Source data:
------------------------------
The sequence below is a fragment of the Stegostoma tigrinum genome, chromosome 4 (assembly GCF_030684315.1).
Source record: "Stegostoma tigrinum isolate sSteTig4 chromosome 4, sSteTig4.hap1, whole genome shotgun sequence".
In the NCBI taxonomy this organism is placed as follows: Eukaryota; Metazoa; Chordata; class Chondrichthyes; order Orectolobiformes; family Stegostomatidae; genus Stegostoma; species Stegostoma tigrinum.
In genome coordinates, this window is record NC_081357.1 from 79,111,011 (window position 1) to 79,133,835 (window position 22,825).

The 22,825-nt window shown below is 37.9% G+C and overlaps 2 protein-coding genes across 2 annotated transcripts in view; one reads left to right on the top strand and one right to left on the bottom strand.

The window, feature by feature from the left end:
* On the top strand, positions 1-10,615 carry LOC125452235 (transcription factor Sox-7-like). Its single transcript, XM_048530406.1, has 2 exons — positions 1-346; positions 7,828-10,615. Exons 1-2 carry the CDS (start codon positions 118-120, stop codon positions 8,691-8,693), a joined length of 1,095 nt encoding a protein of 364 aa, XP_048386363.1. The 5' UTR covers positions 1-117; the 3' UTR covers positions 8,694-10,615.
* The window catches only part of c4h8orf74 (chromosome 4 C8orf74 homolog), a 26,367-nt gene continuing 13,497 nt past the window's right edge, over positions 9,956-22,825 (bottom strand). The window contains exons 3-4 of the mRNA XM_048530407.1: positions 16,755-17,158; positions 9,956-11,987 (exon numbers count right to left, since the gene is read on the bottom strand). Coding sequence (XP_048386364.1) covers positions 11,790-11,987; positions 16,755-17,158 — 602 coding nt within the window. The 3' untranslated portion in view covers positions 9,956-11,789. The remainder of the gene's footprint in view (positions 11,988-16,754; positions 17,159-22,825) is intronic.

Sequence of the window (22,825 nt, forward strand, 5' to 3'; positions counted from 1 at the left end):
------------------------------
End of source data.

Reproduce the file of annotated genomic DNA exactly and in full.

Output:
The sequence below is a fragment of the Stegostoma tigrinum genome, chromosome 4 (assembly GCF_030684315.1).
Source record: "Stegostoma tigrinum isolate sSteTig4 chromosome 4, sSteTig4.hap1, whole genome shotgun sequence".
In the NCBI taxonomy this organism is placed as follows: Eukaryota; Metazoa; Chordata; class Chondrichthyes; order Orectolobiformes; family Stegostomatidae; genus Stegostoma; species Stegostoma tigrinum.
In genome coordinates, this window is record NC_081357.1 from 79,111,011 (window position 1) to 79,133,835 (window position 22,825).

The 22,825-nt window shown below is 37.9% G+C and overlaps 2 protein-coding genes across 2 annotated transcripts in view; one reads left to right on the top strand and one right to left on the bottom strand.

The window, feature by feature from the left end:
* On the top strand, positions 1-10,615 carry LOC125452235 (transcription factor Sox-7-like). Its single transcript, XM_048530406.1, has 2 exons — positions 1-346; positions 7,828-10,615. Exons 1-2 carry the CDS (start codon positions 118-120, stop codon positions 8,691-8,693), a joined length of 1,095 nt encoding a protein of 364 aa, XP_048386363.1. The 5' UTR covers positions 1-117; the 3' UTR covers positions 8,694-10,615.
* The window catches only part of c4h8orf74 (chromosome 4 C8orf74 homolog), a 26,367-nt gene continuing 13,497 nt past the window's right edge, over positions 9,956-22,825 (bottom strand). The window contains exons 3-4 of the mRNA XM_048530407.1: positions 16,755-17,158; positions 9,956-11,987 (exon numbers count right to left, since the gene is read on the bottom strand). Coding sequence (XP_048386364.1) covers positions 11,790-11,987; positions 16,755-17,158 — 602 coding nt within the window. The 3' untranslated portion in view covers positions 9,956-11,789. The remainder of the gene's footprint in view (positions 11,988-16,754; positions 17,159-22,825) is intronic.

Sequence of the window (22,825 nt, forward strand, 5' to 3'; positions counted from 1 at the left end):